All Richmond elementary schools that don’t already have HVAC systems will get them over the next two summers.
In a 6-1 decision at Wednesday’s board of education meeting, trustees decided to go ahead with a plan to spend $12 million of its capital reserve fund for the upgrades.
These upgrades will be done at 17 elementary schools that don’t currently have mechanical ventilation, using funds from the sale of Steveston secondary.
Donna Sargent was the only trustee to vote against using the money for HVAC upgrades, saying the board’s capital priorities are securing a school in city centre and seismic remediation.
In seismic projects, which are funded by the ministry of education, the Richmond School District has used its capital reserve to do extra work in conjunction with the ongoing construction.
But if the funds are used for ventilation, Sargent questioned how this will be possible in the future.
“With all due respect to our staff, I do believe it is either seismic or ventilation,” Sargent said. “The money is the money.”
The funds from the sale of Steveston secondary were originally earmarked to buy a new school site in City Centre, something Sargent said they were told to do by the province.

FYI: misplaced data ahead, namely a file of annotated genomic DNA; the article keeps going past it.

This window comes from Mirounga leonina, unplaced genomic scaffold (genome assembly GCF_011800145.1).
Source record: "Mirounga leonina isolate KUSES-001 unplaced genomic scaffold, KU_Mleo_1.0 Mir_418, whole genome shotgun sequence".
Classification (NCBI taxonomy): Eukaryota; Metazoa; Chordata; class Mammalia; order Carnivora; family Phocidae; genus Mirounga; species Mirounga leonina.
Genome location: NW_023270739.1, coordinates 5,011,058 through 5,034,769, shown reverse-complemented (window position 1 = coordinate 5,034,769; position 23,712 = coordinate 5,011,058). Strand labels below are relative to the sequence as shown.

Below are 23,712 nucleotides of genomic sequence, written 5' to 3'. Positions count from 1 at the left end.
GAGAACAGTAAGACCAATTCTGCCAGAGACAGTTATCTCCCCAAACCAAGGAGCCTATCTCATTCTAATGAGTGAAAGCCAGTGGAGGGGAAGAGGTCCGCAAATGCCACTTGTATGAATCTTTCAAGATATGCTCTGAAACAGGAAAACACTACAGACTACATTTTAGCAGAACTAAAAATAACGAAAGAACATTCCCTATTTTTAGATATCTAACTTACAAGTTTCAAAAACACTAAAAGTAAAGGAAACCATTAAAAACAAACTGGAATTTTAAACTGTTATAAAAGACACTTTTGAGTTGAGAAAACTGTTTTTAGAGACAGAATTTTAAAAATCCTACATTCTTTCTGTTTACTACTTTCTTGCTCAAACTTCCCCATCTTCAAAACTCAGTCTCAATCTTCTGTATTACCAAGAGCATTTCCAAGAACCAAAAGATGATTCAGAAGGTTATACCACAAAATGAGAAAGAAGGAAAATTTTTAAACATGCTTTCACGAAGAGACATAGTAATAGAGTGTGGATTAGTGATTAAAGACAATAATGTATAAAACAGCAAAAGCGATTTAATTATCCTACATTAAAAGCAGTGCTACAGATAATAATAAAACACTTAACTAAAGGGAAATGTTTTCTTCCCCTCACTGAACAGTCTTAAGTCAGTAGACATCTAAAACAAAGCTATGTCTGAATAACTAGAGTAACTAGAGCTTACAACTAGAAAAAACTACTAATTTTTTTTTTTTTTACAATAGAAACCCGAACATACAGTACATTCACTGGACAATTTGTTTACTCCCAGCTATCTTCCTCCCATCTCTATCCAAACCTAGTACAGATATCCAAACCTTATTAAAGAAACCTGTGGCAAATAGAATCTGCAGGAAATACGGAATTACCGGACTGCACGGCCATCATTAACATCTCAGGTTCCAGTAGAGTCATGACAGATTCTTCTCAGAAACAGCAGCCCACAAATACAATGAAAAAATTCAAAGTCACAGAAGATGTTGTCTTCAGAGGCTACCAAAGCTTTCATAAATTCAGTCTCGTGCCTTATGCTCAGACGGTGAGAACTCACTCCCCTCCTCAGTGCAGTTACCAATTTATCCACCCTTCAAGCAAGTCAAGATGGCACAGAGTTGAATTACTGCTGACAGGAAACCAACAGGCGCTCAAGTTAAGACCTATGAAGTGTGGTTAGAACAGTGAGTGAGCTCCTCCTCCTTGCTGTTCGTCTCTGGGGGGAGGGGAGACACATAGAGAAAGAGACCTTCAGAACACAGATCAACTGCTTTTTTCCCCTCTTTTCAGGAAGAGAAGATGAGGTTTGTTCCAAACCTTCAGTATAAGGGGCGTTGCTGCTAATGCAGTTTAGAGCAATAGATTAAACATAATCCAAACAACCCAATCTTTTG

Sargent said she believes it’s the responsibility of the ministry of education to fund ventilation in schools, and there has been some provincial advocacy for this. Richmond should also get behind this advocacy, she added.
“Is it appropriate just because we have some money – what about other districts? Precedent setting is important to think about,” Sargent said.
The school district expects to need another elementary school in City Centre within 10 years, and it’s estimated cost is $75 million.
In the same board meeting, trustees voted to raise the fees developers pay toward school site acquisition. Trustees raised them to the maximum amounts allowed by the province – in lowest-density developments, the school acquisition fee in Richmond will be $1,000 starting at the end of May.